In director Tom Heckert’s note in the program for “Woman in Mind,” he quotes playwright Alan Ayckbourn’s thoughts when writing the play: “I wanted to take an audience into a person’s mind and let them experience (to some extent) what it must be like to lose contact with reality. Initially the process is quite amusing, but as panic sets in it becomes increasingly alarming.”
“Woman in Mind” follows Susan (Amy M. Lane), who wakes up after receiving a head injury in her garden, and who realizes, quite quickly, that something is not right with her. She is seeing things that other people don’t see, experiencing things no one else around her is experiencing, and, as Ayckbourn says, at first, it seems humorous — until it starts taking very dark turns.
Ayckbourn’s script is a typically British play — very dense, very wordy, quite long. It is not a lighthearted romp, but quite a solemn affair. The play gets tangled up in itself quite often, and needs a deft hand to carry it off well.
’Woman in Mind’
WHERE: Schenectady Civic Players, 12 S. Church St.
WHEN: Through March 24
HOW MUCH: $15
MORE INFO: 382-2081, www.civicplayers.org
Unfortunately, Heckert’s production was not entirely successful.
There are good things, however. Lane’s Susan was a delight to watch, which is lucky for us, as she did the brunt of the work. She was entirely believable as a woman losing her mind, torn between two realities and trying to make sense of what was happening to her.
Victor L. Cahn, as her somewhat mild-mannered doctor Bill, was also very good. Cahn always has the stage presence needed to give the shows he appears in some much-needed gravitas. Joan Justice and Ben McCauley, as Susan’s sister-in-law and son, also handled the material masterfully and managed to find the comedy in the piece.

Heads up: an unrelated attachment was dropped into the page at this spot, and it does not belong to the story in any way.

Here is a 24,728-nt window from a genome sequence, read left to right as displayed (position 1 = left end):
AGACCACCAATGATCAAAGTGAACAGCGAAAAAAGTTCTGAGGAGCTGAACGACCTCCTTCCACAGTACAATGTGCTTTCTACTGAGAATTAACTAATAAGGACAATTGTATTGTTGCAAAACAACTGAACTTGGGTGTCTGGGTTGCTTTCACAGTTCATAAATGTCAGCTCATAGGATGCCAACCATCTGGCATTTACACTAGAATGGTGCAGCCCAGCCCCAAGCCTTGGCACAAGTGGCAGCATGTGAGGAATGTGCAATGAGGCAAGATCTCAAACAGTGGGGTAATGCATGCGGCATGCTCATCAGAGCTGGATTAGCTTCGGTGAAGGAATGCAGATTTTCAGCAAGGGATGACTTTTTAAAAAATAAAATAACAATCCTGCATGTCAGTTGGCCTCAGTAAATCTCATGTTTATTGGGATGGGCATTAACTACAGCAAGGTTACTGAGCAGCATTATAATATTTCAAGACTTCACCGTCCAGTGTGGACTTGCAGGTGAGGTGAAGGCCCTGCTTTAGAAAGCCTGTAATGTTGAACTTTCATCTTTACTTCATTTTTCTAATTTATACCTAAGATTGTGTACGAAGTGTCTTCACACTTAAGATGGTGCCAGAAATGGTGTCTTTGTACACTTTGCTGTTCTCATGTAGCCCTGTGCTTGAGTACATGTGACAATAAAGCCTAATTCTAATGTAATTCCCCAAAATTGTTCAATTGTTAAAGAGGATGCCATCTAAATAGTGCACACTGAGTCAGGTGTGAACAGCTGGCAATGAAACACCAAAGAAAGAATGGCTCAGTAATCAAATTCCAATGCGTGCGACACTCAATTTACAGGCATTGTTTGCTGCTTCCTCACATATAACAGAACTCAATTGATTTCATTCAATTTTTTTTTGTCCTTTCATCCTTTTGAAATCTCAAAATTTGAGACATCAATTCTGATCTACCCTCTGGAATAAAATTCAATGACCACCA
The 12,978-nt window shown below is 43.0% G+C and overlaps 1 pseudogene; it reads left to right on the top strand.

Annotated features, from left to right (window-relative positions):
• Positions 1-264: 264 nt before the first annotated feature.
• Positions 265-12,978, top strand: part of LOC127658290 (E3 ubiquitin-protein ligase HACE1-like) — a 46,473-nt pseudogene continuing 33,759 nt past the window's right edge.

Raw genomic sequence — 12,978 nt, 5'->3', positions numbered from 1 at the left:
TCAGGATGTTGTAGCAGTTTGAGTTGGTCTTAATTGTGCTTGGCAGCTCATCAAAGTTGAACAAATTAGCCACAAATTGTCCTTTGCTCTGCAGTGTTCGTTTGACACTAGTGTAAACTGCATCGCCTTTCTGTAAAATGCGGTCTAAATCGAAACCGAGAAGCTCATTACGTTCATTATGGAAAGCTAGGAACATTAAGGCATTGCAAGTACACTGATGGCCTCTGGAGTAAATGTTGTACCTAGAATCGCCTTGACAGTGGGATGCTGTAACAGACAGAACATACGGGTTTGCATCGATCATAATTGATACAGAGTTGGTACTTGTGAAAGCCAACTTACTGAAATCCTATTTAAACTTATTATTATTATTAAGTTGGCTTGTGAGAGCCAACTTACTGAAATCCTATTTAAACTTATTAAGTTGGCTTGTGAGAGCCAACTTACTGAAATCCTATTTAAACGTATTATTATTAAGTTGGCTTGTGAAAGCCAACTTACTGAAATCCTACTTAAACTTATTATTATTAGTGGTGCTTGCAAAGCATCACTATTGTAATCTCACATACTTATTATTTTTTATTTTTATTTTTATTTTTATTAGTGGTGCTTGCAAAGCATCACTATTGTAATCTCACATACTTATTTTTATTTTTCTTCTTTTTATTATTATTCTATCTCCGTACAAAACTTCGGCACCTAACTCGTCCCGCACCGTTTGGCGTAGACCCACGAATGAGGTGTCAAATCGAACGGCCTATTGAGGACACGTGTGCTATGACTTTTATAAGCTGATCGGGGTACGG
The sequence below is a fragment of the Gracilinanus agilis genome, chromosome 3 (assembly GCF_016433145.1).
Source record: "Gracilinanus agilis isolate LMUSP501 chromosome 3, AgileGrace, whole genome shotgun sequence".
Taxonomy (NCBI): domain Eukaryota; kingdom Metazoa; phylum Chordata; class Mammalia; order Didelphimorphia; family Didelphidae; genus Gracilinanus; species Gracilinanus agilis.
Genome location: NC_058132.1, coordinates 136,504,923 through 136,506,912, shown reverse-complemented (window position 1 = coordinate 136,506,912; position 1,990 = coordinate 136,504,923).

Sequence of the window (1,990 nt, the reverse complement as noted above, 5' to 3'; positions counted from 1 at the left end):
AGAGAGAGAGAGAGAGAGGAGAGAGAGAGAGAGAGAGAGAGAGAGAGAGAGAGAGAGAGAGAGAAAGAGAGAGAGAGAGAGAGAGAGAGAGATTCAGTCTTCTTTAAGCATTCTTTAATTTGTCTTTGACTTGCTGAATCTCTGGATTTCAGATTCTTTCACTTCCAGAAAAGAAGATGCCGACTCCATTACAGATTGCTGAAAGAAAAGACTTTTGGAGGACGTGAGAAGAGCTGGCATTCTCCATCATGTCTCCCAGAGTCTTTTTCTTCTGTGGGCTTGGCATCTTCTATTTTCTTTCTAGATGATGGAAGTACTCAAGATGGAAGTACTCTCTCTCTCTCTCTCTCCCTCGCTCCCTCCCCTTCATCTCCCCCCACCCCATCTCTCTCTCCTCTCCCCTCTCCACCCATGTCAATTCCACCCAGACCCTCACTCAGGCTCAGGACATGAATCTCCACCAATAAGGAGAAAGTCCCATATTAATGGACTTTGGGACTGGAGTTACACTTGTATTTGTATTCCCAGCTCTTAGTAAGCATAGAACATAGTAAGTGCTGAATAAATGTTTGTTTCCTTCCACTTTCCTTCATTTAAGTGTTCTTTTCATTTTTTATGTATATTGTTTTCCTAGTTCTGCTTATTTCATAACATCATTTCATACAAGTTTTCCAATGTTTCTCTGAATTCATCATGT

The rest of the cast seemed to stumble a bit. It was very difficult, for example, to ascertain whether Alysson M. Kelly, playing Susan’s daughter Lucy, was overplaying the brainless ingénue on purpose to show what it was like in Susan’s mind, or was just overacting. Marty O’Connor’s Gerald, Susan’s husband, didn’t seem to have a connection with either the words he was saying or Susan, making the scenes between them especially stagey. However, again, it was difficult to tell how much of this was on purpose, to show the disconnect between the characters, or how much of it was a function of acting.
Mary Koslowski’s garden set was beautiful — understated, light, and realistic, with a working fountain — a lovely touch. Beth Ruman’s costumes were similarly beautiful and worked well both with the actors and the set.
Overall, it was a good effort, but fell flat, whether with how heavy the script is, or the strengths of the actors, or the ability of the director to pull it all together. Unfortunately, it seemed to leave many of the audience members as confused as Susan, with her head injury, as they left the theater.